Insight unplugged from Honda’s NZ EV plan?

Two previous attempts to push the Insight into Kiwi ownership seem unlikely to be followed by a third.

OPPORTUNITY for Honda to re-energise an electric vehicle push appears to be dashed with the parent brand suggesting a new Insight that debuts in Detroit tomorrow will only be produced in left-hand drive.

The vehicle that returns to production a nameplate discontinued here four years ago after a desultory run is much different to the first and second-generation cars.

The third time a charm effort eschews the initial sci-fi sports coupe and larger, more practical second-gen five-door hatch formats to this time be produced in a body style Kiwi motorists are showing lessening interest in but Americans still love: A sedan.

The new model’s debut at the North American International Auto Show is well ahead of its actual on-sale Stateside. It is not expected to hit US roads until at least July, but when it does arrive it will hold another new status, being the first of the breed to be built in America. The sole source point is a plant in Indiana that also produces US-market Civics and CR-Vs.

Honda New Zealand was asked to provide its thoughts about what impact the lack of access to this car will have on its own plans to return a petrol-electric to the local market, assuming it has desire to do so.

Even though the Auckland operation showed EV and hybrid tech to a group of journalists it invited to Japan several months ago, it remains vague about what its intentions are in respect to any local introductions.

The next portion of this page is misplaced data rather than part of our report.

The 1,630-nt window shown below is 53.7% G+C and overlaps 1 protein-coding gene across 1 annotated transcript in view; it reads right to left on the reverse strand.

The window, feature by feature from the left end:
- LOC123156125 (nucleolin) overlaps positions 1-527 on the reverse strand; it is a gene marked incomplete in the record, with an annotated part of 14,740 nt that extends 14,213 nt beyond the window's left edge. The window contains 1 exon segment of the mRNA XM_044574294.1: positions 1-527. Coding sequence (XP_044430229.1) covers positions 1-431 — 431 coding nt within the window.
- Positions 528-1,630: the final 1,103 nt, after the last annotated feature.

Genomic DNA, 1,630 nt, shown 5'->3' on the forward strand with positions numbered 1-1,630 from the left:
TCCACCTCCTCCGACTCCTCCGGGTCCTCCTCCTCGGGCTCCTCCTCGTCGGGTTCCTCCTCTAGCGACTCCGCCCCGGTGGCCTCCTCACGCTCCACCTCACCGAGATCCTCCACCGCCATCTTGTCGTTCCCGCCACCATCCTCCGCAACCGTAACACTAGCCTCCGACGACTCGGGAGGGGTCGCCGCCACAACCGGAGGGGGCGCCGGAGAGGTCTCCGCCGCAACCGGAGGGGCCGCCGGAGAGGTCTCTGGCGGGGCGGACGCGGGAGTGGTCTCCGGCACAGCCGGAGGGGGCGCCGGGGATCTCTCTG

However, Honda Japan is clearly keen to up the pace of its EV and hybrid development. It has expressed intent to make two-thirds of its global vehicle sales electrified models by 2030.

New Zealand will inevitably be seen as a plum spot for sales given that our Government is keen on EVs and more than 80 percent of our electricity is produced by Green means. On the other hand, the lack of incentives and our open-door policy to used import cars makes it all but impossible for new vehicle brands to compete: The effect is such that the Nissan Leaf – a city-centric car pulled from sale as a brand-new model because it couldn’t compete with imported used versions - was the country’s most popular EV last year by far.

Even with Insight off the roster, Honda NZ still has another conceivable option in the shape of a hybrid version of the CR-V. That model was unveiled at the 2017 Frankfurt motor show and is set to hit other right-hand-drive markets.

Honda was keeping most details about Insight under wraps until today’s show unveiling, but it has confirmed that this iteration will be powered by the latest two-motor hybrid system and will offer comparable fuel economy to other hybrid vehicles.

Honda also said it determined a sedan made sense as that shape allows it to take “an entirely new approach with the styling, packaging, premium features and performance desired by mainstream car buyers”.

Stylistically, the Insight draws parallels to the new Civic with a wide, narrow front fascia featuring a V-shaped grille topped with a chrome strip that runs into the headlight cluster.

A BMW-like three-intake lower grille gives it a sporty look, as do the large alloy wheels and liftback-like profile.

Rear design is minimalist with a simple bumper and an LED tail-light cluster that wraps around toward the sloping D-pillar.

It appears to have a generously-sized cabin with a central infotainment display, active safety technologies on the instrument cluster and buttons in place of a gear shift lever.